After the launch of ‘Operation Corner’ in 2018, an initial pilot which sought to disrupt ‘County Lines‘ and local dealers who seized vulnerable victims’ homes to exploit as a base (known as cuckooing), a number of dealers were cleared out of Aberdeenshire, but residents from rural/semi-rural locations, such as Fraserburgh (or the ‘Broch’ as this area is known locally which is one of Scotland’s main fishing ports), believe some have remained despite the intensified push to make them leave; is it just paranoia kicking in? I don’t have any reason to cast doubt over their concerns and it is very important to be on the alert regarding what could become in a future post-police operation – leading to disruption, a significant consideration given what these communities have already been through. Residents have lived amongst this kind of activity and in fear, knowing, for instance, that a neighbour’s home, four houses down, had been taken over, and, more generally, that the young generation accepted these things as a painful reality of living in an area where battling addiction and drug dealing continues. The police are still trying to determine the scale of our illegal drug trade and accurately assess what in terms of who is involved and what is happening on the ground; I fully expect this to be an ongoing challenge.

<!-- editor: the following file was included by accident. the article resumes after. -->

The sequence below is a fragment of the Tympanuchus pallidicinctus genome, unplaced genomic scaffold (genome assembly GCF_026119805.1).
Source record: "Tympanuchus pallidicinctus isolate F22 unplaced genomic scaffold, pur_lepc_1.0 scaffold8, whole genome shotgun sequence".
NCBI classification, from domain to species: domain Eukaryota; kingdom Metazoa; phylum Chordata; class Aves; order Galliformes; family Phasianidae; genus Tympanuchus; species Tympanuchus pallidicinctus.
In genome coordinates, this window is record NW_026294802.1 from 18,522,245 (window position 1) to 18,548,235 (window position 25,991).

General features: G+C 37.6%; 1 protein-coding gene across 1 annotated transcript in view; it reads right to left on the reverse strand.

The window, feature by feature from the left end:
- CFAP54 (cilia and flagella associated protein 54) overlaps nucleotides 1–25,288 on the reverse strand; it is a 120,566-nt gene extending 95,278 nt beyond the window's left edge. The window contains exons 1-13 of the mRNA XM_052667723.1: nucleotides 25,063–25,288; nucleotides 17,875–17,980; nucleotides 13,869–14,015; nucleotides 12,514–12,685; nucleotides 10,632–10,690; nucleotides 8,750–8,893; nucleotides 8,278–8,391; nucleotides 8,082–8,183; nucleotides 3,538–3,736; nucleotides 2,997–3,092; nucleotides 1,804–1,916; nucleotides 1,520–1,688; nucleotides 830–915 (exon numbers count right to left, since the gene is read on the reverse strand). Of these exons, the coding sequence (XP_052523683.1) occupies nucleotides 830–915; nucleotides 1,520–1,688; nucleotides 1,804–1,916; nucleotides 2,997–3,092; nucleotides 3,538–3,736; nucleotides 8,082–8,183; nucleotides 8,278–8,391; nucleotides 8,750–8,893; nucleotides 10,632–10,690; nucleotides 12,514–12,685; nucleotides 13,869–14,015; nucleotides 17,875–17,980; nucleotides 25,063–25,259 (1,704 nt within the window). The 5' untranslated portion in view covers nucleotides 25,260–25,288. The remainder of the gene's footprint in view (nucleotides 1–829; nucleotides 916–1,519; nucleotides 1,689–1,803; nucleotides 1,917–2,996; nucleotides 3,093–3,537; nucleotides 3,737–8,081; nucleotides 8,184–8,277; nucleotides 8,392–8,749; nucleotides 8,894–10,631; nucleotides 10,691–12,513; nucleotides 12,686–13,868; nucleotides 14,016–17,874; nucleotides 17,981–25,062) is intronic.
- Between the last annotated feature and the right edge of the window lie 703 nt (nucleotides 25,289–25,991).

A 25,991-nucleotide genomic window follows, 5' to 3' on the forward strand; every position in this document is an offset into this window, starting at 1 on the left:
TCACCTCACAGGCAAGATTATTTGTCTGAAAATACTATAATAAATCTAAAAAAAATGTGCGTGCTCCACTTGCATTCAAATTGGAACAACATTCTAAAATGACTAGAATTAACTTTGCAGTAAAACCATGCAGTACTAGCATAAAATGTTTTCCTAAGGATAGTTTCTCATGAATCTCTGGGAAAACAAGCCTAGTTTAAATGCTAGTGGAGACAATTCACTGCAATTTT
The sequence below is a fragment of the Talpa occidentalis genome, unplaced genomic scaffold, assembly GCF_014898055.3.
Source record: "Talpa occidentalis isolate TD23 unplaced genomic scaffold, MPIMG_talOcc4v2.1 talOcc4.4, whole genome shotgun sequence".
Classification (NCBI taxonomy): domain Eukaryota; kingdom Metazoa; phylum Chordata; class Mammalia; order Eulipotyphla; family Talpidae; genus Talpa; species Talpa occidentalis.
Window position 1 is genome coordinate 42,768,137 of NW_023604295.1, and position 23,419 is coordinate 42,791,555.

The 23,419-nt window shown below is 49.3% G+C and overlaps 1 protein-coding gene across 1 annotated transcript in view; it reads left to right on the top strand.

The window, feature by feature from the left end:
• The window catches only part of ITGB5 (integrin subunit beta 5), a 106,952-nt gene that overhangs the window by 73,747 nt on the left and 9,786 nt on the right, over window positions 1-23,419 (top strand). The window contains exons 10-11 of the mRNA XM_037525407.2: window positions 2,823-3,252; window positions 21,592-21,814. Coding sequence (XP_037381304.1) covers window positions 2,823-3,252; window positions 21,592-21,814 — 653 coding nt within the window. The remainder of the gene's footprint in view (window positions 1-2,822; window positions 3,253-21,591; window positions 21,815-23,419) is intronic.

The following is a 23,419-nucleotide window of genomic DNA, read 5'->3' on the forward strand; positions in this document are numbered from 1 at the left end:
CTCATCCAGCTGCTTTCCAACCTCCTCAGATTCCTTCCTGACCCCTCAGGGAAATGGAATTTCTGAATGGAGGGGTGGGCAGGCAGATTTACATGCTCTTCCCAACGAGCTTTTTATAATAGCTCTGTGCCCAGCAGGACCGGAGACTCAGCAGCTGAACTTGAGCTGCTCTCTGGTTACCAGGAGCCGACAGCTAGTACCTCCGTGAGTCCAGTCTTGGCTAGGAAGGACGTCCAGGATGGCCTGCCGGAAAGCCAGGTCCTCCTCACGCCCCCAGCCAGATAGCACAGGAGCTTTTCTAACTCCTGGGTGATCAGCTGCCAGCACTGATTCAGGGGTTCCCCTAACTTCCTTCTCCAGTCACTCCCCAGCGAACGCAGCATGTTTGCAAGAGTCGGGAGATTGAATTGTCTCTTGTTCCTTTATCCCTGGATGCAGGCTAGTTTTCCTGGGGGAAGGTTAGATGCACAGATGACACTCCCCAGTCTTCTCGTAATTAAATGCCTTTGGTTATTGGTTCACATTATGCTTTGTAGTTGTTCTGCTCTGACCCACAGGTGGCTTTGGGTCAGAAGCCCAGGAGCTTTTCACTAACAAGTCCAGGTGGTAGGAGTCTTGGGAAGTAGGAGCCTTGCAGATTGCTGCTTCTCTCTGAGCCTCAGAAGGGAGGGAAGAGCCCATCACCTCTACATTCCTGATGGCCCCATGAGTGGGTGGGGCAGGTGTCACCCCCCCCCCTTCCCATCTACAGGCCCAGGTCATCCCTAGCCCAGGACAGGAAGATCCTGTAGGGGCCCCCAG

Some unpleasant reading could be found in the local press last year, describing the number of cases that the court didn’t recognise as victims of exploitation from organised crime, but who were women, men and youths who admitted involvement in the storage and/or supply of mainly Class A drugs out of fear for the safety of their families, or a need to work off debts quickly under threat of violence, or personal hardship due to living on the streets, or insecurities about themselves and being preyed upon for that – to name a merely a few of the reasons given. A young couple were given unpaid work and will hopefully be able to break away with the support of social work/youth management projects (my fingers are crossed for them). But others received custodial sentences averaging two-three years. The judicial system clearly does not believe that these people are victims with regard to the drugs they carry and store. Unfortunately, jail time it is then rather than safeguarding. If it is the criminal justice systems’ belief that by putting these victims in prison this will significantly disrupt the illegal activity, then they are wrong. Perhaps these are the cases we need to review and reflect on in the short term.